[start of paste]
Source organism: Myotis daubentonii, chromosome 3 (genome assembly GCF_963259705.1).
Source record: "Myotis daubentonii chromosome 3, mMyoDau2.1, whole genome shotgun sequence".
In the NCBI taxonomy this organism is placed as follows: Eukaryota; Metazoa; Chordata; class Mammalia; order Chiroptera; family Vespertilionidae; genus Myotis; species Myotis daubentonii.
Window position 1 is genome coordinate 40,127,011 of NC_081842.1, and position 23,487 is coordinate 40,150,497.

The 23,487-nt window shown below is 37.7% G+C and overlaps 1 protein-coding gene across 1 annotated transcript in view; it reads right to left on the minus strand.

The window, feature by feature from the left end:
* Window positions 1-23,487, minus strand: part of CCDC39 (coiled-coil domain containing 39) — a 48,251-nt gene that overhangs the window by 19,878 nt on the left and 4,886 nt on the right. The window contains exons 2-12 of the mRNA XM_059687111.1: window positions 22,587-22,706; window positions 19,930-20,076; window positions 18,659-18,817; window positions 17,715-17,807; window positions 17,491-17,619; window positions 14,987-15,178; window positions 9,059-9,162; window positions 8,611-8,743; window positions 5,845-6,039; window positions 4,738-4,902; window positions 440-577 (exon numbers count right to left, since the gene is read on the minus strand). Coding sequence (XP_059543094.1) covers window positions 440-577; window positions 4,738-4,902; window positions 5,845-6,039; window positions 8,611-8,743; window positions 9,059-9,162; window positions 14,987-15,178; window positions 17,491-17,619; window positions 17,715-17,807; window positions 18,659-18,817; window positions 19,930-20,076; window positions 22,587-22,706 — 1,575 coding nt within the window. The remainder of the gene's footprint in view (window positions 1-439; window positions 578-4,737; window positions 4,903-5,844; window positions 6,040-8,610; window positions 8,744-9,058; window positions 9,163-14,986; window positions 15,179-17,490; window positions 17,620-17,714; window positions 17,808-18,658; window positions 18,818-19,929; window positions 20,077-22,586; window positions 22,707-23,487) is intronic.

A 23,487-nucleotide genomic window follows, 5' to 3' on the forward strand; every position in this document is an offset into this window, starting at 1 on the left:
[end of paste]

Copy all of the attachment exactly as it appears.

Source organism: Myotis daubentonii, chromosome 3 (genome assembly GCF_963259705.1).
Source record: "Myotis daubentonii chromosome 3, mMyoDau2.1, whole genome shotgun sequence".
In the NCBI taxonomy this organism is placed as follows: Eukaryota; Metazoa; Chordata; class Mammalia; order Chiroptera; family Vespertilionidae; genus Myotis; species Myotis daubentonii.
Window position 1 is genome coordinate 40,127,011 of NC_081842.1, and position 23,487 is coordinate 40,150,497.

The 23,487-nt window shown below is 37.7% G+C and overlaps 1 protein-coding gene across 1 annotated transcript in view; it reads right to left on the minus strand.

The window, feature by feature from the left end:
* Window positions 1-23,487, minus strand: part of CCDC39 (coiled-coil domain containing 39) — a 48,251-nt gene that overhangs the window by 19,878 nt on the left and 4,886 nt on the right. The window contains exons 2-12 of the mRNA XM_059687111.1: window positions 22,587-22,706; window positions 19,930-20,076; window positions 18,659-18,817; window positions 17,715-17,807; window positions 17,491-17,619; window positions 14,987-15,178; window positions 9,059-9,162; window positions 8,611-8,743; window positions 5,845-6,039; window positions 4,738-4,902; window positions 440-577 (exon numbers count right to left, since the gene is read on the minus strand). Coding sequence (XP_059543094.1) covers window positions 440-577; window positions 4,738-4,902; window positions 5,845-6,039; window positions 8,611-8,743; window positions 9,059-9,162; window positions 14,987-15,178; window positions 17,491-17,619; window positions 17,715-17,807; window positions 18,659-18,817; window positions 19,930-20,076; window positions 22,587-22,706 — 1,575 coding nt within the window. The remainder of the gene's footprint in view (window positions 1-439; window positions 578-4,737; window positions 4,903-5,844; window positions 6,040-8,610; window positions 8,744-9,058; window positions 9,163-14,986; window positions 15,179-17,490; window positions 17,620-17,714; window positions 17,808-18,658; window positions 18,818-19,929; window positions 20,077-22,586; window positions 22,707-23,487) is intronic.

A 23,487-nucleotide genomic window follows, 5' to 3' on the forward strand; every position in this document is an offset into this window, starting at 1 on the left: